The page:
Goodbye Metal Mouth – Phillip Silver

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  Posted by: Dental Design      6th February 2018

If you work in the dental sector you are well aware of the concerns that patients have around dental toxicity. It is a controversial issue, but recently it has resulted in an increasing number of patients who are reluctant to accept metal dental materials. Generally, people don’t like the look of metal in the mouth but they also worry about the constituents and side effects of alloys and metallic components. Of course, regulatory bodies and agencies in the UK control the safety and quality of all dental devices but some patients have metal allergies or suspect that they may be hypersensitive to metal.

One of the main concerns expressed by patients relates to dental amalgam. The fear of dental toxicity as a result of the mercury content of amalgam fillings is widespread. Amalgam fillings are made up of a blend of metals including silver, mercury, and small amounts of tin, copper and/or zinc. This material has been used in dentistry for over 150 years and although research confirms that amalgam restorations leach mercury, there is no evidence to suggest that this results in adverse health effects. It is effective and durable and is still considered to be a safe restorative option for both children and adults.[1] Furthermore, the Oral Health Foundation states that confirmed cases of allergic reaction to amalgam are extremely rare. Out of the thousands of millions of amalgam fillings that have been placed, fewer than 100 cases of an allergic reaction have been reported worldwide.[2] Nevertheless, patients and practitioners are moving away from amalgam and opting for composite materials.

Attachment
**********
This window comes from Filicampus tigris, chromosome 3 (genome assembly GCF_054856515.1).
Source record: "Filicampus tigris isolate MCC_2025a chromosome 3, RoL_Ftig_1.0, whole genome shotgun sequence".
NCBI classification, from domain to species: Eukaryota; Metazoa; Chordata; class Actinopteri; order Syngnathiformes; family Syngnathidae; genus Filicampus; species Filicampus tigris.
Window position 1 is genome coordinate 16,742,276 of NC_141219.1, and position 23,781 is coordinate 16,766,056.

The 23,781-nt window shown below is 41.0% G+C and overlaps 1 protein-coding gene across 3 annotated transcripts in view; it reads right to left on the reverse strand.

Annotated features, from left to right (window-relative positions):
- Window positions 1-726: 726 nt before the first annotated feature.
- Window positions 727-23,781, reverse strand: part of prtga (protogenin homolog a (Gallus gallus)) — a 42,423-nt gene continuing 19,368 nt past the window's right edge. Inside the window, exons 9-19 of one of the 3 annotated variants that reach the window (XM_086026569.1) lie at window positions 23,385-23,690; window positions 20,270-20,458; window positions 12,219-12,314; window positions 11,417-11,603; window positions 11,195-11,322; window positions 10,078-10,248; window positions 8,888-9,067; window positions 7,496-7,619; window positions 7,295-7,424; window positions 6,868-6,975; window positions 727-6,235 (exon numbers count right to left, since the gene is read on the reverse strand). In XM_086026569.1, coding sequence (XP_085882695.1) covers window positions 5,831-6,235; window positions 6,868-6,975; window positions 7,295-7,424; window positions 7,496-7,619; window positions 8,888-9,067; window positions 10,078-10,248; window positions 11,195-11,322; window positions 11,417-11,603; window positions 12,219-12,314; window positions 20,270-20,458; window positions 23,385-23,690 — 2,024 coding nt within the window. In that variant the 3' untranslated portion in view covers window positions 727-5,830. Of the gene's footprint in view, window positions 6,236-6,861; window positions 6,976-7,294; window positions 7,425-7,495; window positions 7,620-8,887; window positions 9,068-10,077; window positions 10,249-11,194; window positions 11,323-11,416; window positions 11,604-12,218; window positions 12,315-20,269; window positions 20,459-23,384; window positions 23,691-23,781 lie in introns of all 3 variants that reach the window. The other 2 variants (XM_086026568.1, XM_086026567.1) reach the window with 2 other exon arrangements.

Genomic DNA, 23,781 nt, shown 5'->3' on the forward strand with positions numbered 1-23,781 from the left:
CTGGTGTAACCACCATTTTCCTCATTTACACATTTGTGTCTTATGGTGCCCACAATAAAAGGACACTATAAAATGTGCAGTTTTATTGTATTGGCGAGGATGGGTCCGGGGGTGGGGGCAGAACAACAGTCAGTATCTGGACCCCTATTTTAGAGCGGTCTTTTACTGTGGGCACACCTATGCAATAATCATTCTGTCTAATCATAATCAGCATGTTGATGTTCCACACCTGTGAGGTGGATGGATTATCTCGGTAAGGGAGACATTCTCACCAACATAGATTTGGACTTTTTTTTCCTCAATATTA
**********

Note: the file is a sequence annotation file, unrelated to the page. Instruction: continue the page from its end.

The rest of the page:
Dental implants, orthodontic appliances, restorations and dentures often contain metals including, but not limited to, gold, mercury-containing amalgam, nitinol/nickel, titanium, and palladium. This indicates that, in dentistry, the potential for metallic allergens is sizable.[3] Certainly, the materials and components used in dental procedures are not natural tissues and are never going to be accepted by the body in the same way. Dental toxicity can occur when the material placed in an individual’s mouth causes their immune system to react or reject it.

Metal hypersensitivity in particular is a common condition that affects 10 to 15 per cent of the general population and it has been estimated that up 17 per cent of women and 3 per cent of men are allergic to nickel and up to 3 per cent are allergic to cobalt and chromium. Gold and palladium have also drawn increased attention recently, as the prevalence of contact allergy to these metals is high.[4],[5] When the immune system begins attacking metal ions that come into contact with the patient, it can trigger a variety of symptoms from mucosal changes, skin disease to excessive fatigue and autoimmune diseases.[6]